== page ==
There are other less obvious impacts. As much as I understand intuitively that ecosystems are dynamic, I tend to think of them as something permanent and unchanging. For example, when I hike up to Berg Lake, I believe there will always be that gorgeous interior temperate rainforest of cedar and hemlock, just as there will always be those dry ponderosa pine and Douglas-fir grasslands in the hills around Kamloops where I learned to mountain bike. It’s a false delusion; ecosystems are forever in flux. Climate change is accelerating changes to landscapes as we know them, not in 200 or 300 years but well within the lifespans of kids who will graduate from high school next year.
For the past six years, a team of scientists has put BC’s Kootenays under the microscope in an effort to determine what the landscape of south-central and southeastern BC will look like in the next 50 to 80 years. It’s called West Kootenay Resilience, and the findings are both fascinating and alarming. Between 2010 and 2012, the team undertook a vulnerability and resilience assessment project. Since early 2015, the team has been engaged in the conservation planning phase. The latter will inform our knowledge of everything from forest fires (where, when and how often they will happen), the types of tree species foresters will have to plant for the future, how massive rainstorm events could impact where we build houses or the size of road culverts required, a diminishing winter snowpack and the need for greater water-storage capacity and many other facets of climate change.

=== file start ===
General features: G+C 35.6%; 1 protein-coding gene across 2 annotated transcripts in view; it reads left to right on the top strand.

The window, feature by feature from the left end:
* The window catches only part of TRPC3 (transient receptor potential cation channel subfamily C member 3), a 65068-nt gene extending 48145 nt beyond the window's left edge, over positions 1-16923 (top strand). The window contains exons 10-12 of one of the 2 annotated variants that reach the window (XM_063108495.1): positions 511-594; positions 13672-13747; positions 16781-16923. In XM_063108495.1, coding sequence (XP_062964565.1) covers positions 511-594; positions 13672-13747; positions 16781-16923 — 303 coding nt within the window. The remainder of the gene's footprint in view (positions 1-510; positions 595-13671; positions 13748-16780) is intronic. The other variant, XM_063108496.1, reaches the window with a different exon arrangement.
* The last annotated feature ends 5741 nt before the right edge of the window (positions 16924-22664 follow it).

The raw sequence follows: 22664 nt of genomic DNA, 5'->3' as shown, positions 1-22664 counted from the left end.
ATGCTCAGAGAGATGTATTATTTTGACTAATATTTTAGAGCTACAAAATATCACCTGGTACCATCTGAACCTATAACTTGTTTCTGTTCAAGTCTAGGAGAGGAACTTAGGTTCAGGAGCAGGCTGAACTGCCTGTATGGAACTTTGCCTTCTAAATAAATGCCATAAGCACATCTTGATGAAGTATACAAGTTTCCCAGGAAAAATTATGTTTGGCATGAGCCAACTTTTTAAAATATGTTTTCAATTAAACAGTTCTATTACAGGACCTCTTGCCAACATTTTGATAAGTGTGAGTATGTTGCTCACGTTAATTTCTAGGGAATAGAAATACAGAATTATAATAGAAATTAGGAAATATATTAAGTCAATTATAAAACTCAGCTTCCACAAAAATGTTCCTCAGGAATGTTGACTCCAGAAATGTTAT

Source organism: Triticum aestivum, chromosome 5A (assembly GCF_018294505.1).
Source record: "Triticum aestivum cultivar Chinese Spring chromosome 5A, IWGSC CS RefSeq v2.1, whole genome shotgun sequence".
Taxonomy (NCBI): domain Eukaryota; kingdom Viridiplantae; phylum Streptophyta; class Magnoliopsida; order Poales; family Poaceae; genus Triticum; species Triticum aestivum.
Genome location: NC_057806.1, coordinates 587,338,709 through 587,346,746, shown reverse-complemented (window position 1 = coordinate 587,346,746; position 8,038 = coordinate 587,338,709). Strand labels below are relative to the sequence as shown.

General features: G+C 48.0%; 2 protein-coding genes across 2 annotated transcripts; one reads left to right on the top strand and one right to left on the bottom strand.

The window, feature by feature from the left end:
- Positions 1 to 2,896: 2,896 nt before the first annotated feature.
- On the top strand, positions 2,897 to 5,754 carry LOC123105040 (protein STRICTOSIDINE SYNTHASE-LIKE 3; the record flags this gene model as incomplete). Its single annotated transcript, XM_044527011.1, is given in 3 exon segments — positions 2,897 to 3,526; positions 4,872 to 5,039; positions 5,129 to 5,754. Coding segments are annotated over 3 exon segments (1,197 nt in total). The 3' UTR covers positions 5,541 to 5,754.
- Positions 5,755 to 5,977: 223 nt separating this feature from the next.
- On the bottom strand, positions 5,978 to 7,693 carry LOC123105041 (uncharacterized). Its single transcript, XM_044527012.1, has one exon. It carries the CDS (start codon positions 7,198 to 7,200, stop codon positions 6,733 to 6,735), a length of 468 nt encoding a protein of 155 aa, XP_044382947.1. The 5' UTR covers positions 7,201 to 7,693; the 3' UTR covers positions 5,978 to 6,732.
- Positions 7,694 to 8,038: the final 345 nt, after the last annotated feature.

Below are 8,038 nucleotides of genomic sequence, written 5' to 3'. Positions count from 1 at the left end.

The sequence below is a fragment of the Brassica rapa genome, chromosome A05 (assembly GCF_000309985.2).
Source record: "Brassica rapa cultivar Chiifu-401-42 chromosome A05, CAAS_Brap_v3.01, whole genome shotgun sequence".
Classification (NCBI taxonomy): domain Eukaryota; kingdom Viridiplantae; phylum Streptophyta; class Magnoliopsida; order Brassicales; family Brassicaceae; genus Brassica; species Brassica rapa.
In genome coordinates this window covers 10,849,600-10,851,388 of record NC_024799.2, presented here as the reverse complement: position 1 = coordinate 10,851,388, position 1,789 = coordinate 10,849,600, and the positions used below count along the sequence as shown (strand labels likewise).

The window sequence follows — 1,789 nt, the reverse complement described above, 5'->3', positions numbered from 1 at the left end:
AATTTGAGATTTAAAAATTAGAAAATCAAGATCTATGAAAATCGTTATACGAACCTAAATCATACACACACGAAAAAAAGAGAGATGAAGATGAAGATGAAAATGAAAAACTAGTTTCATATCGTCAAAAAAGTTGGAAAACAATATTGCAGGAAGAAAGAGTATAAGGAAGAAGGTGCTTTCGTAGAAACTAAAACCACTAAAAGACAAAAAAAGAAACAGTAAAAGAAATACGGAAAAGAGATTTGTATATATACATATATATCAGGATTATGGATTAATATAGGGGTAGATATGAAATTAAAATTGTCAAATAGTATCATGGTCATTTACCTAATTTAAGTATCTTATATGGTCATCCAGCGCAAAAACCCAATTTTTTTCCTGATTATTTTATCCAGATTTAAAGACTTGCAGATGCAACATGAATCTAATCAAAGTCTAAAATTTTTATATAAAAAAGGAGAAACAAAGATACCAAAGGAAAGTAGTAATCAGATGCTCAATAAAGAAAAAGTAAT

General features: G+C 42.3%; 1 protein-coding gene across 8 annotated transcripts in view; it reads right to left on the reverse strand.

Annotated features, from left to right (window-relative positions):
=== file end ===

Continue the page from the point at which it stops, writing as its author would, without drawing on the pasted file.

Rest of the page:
What this means on a big-picture scale, according to Nelson-based conservation ecologist Greg Utzig, is that society needs to start cutting carbon emissions in a major way. And that involves everything from the small-scale (retrofitting old houses with new insulation) to the large-scale. (The obvious elephant in the room for the Kootenays is the carbon-emitting coal extraction industry in the southeastern corner of the province between Fernie and the BC-Alberta border.)